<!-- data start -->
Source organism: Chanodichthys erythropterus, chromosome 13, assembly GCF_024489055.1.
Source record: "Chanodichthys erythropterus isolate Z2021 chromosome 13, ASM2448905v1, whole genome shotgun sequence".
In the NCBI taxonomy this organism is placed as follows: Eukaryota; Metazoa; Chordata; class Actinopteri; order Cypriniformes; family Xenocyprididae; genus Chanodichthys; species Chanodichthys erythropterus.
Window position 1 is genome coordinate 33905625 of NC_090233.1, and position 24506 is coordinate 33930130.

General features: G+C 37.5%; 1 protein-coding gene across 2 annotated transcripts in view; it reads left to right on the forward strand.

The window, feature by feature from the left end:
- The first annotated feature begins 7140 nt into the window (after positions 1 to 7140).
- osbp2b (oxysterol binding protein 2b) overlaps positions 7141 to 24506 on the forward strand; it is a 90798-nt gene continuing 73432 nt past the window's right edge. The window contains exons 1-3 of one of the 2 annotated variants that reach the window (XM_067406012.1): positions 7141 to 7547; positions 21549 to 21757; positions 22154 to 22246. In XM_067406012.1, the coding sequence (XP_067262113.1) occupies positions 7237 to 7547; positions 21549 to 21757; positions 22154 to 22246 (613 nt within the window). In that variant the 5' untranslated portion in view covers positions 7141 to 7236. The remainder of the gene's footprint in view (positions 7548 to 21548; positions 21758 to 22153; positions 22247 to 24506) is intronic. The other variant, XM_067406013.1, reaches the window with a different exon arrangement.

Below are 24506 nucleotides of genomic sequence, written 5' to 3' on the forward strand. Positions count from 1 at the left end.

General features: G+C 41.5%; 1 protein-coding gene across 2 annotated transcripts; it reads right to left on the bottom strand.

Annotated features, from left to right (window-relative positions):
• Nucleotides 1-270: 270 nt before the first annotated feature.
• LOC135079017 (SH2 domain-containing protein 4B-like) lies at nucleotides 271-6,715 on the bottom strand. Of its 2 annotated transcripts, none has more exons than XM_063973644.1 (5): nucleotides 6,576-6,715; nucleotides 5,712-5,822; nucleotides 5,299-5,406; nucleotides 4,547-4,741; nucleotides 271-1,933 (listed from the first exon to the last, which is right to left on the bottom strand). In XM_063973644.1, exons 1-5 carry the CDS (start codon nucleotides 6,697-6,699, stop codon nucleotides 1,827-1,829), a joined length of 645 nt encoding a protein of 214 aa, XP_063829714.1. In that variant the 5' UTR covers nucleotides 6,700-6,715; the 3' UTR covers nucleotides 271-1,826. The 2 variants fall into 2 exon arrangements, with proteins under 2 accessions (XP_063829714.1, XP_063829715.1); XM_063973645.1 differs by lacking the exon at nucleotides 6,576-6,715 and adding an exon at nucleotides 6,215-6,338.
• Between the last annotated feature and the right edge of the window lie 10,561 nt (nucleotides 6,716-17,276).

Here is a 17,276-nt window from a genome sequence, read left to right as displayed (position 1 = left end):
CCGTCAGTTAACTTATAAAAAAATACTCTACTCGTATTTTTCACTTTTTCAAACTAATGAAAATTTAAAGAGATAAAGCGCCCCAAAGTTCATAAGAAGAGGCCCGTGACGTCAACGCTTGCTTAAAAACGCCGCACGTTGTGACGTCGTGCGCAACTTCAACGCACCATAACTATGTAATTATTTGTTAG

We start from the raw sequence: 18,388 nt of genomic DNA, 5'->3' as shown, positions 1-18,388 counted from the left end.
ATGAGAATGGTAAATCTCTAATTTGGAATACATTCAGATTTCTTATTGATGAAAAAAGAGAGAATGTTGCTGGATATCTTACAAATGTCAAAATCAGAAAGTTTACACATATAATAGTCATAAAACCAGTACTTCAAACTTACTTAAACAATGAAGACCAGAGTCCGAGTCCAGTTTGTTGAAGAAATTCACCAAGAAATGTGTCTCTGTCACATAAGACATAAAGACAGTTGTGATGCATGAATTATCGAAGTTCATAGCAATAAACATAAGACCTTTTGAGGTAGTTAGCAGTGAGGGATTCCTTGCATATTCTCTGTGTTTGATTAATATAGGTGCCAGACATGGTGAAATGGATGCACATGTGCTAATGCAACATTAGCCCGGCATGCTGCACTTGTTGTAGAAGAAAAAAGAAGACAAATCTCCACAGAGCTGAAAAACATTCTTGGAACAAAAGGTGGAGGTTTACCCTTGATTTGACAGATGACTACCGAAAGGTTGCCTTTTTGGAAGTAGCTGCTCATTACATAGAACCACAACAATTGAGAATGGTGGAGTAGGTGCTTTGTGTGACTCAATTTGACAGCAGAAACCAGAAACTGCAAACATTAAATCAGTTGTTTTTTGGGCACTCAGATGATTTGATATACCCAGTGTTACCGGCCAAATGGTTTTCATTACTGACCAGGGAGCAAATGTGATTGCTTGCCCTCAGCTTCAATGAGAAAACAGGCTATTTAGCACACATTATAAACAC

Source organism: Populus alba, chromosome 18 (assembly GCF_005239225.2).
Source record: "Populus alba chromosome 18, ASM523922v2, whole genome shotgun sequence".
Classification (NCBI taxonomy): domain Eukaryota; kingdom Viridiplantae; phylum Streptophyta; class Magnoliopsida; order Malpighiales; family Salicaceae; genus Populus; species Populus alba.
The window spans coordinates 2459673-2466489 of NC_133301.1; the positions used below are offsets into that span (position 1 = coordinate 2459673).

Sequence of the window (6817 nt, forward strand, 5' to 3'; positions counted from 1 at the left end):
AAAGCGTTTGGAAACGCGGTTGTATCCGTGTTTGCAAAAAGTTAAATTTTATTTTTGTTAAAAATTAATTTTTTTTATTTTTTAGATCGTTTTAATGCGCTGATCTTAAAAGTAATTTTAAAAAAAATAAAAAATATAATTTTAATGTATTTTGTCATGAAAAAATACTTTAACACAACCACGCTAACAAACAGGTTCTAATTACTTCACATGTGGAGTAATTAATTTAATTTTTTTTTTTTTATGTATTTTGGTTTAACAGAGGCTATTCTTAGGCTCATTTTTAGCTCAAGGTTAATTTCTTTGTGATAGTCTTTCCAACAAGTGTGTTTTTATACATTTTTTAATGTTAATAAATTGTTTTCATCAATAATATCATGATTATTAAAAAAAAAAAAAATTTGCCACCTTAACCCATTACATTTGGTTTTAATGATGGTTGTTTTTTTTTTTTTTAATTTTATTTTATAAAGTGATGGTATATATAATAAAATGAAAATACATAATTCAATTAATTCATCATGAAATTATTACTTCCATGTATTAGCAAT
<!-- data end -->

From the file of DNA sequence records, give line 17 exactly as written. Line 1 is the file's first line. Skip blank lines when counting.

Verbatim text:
We start from the raw sequence: 18,388 nt of genomic DNA, 5'->3' as shown, positions 1-18,388 counted from the left end.